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Offsite construction firms tackle UK skills shortage

Published by , Editor - Hydrocarbon Engineering
World Cement,

Five employer-led project groups in the UK offsite construction industry are coming together to develop innovative ways to tackle current skills shortages. The offsite construction sector accounts for 7% of total construction output in the UK, worth over £1.5 billion to the economy. Offsite technologies have the potential to address some of the industry’s most pressing challenges, including the need for new housing and the low carbon agenda, increasing jobs and economic growth in both the construction and manufacturing sectors.

The five pilot projects will receive a total of over £630 000 in funding from the UK Commission for Employment and Skills (UKCES) over the next six months. The projects will address specific skills deficiencies across the sector, bringing offsite construction employers and partners together to improve collaboration and provide better training opportunities for both new and existing workers. This is the first competition in the UK Futures Programme – an ongoing government-backed programme to encourage innovative employer-led solutions to long-standing or emerging skills issues.

The five pilot projects comprise:

  • Skanska: Skanska will create an employer-led Offsite Construction School, offering online training and a resource library to cover common skills gaps such as project management, design and IT skills. Developed by leading employers, trade associations and academics, it will provide access to knowledge and best practice at the forefront of the industry. This training will enable effective management of the offsite and onsite environments, as well as encourage proficiency with the digital process covering the design, construction and operation processes to increase productivity.
  • Laing O’Rourke: Laing O’Rourke will focus on creating and testing training solutions from real-time findings and feedback from a live site scenario. Using a live project that is currently utilising offsite manufacture with onsite assembly, it will monitor, analyse and evaluate its delivery. Activities and interactions between the full project team and their supply chain; ranging from design, manufacture, logistics and onsite assembly will be evaluated to identify skills gaps. Laing O’Rourke will take the research obtained on the live site, combine it with lessons learned from previous projects and go on to develop training solutions that will fit the needs of the construction industry of the future.
  • The Steel Construction Institute (SCI): SCI’s project will focus on the growing and developing technologies of light steel and modular construction. It aims to help those working in these innovative areas to achieve high standards of operation by collecting and sharing good practice information on different construction systems, as well as designing training and guidance on site management. As well as ‘on the job’ training and formalised courses, this will be accessible sector-wide online learning solutions, including webinars, and the creation of a Virtual Learning Environment. This will increase confidence in the technology, skill and competence of these inventive areas, encouraging investment.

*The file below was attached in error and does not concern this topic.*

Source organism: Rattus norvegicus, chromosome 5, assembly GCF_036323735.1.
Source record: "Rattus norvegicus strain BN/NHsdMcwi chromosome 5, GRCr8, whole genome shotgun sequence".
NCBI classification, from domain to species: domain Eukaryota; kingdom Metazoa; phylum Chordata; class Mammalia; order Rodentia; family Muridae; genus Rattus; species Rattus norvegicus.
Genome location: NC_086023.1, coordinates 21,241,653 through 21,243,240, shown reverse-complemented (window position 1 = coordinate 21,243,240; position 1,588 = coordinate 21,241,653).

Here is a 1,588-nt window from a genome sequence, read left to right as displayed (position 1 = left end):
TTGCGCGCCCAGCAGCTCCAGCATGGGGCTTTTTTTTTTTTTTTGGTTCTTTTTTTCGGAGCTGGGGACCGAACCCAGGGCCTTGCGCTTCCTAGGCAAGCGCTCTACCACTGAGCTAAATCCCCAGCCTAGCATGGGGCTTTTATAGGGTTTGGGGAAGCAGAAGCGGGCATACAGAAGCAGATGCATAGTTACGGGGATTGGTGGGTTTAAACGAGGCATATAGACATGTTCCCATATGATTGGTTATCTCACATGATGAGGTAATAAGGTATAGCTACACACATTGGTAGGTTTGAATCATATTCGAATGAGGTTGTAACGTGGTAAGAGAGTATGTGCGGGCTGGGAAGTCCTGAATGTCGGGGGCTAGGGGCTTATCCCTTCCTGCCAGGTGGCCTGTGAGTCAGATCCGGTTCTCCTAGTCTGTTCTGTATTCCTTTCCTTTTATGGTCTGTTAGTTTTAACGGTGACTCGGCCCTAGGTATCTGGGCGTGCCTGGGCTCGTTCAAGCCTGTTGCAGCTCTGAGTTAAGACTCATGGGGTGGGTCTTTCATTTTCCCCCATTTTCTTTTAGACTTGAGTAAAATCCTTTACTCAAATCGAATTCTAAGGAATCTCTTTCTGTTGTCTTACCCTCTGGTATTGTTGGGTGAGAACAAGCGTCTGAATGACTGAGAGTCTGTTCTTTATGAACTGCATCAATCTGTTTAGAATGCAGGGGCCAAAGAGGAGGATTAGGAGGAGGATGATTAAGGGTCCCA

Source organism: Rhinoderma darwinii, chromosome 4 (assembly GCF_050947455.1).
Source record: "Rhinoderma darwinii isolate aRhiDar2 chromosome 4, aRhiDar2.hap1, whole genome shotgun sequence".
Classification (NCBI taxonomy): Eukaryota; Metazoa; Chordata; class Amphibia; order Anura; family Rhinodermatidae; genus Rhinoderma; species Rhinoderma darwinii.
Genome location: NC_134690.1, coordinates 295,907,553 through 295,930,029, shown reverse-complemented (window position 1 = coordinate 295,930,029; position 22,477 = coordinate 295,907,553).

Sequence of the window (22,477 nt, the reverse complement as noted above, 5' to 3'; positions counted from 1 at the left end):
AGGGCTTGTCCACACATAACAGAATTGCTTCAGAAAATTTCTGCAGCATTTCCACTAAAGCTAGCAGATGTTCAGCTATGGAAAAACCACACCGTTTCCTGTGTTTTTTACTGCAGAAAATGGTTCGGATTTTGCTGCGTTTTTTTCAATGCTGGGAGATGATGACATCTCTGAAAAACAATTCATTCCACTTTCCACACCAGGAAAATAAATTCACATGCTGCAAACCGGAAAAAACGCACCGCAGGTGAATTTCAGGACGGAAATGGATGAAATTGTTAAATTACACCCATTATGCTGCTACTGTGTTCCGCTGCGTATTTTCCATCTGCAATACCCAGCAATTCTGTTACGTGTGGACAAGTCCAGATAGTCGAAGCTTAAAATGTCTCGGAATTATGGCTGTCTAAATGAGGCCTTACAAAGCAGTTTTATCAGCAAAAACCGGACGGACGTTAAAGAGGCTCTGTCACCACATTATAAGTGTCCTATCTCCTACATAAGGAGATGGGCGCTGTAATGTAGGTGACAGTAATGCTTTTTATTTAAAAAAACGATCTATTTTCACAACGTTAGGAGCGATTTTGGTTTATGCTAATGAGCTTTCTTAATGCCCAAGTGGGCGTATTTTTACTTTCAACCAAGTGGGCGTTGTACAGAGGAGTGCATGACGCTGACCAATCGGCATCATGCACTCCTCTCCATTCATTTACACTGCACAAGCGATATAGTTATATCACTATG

• Edinburgh Napier University: Napier University will create an offsite construction hub in collaboration with Heriot Watt University, Stewart Milne and CCG. The hub will act as a centre of expertise, responsible for defining and showcasing skill requirements and ensuring collaboration between professions. This will ensure companies across the industry have an understanding of the interaction between the principles of design, construction, manufacturing and engineering, and are all maintaining high standards. They will also develop practical and interactive learning material to share sector-wide, upskilling the workforce and creating high-level training on managing and delivering offsite construction.
  • The Comparator Project: Comparator aims to improve the way that offsite and onsite solutions are compared in terms of whole-life costs and sustainability, and to facilitate the early introduction of that process. Expanding an existing online comparison tool, it will provide accessible information about offsite solutions to those working in the early stage of design development. This will allow fair and objective comparison between the two solutions at the earliest possible stage, encouraging surveyors, architects and engineers to consider offsite alternatives. Information on the whole-life cost and sustainability for offsite solutions will be generated by real-life projects, ensuring realistic and accurate evaluations.

“These five projects are set to lead the way in tackling offsite construction skills shortages,” said Dr Bill McGinnis CBE, former Chair of the McAvoy Group (offsite solutions) and a commissioner at UKCES. “In collaboration with partners, and with each other, employers are using innovative solutions to develop high-quality training and implement learning across the sector. We hope that these projects are just the start of the process to better equip the workforce and ensure that the UK remains at the forefront of the offsite construction industry.”

Adapted from press release by Rosalie Starling

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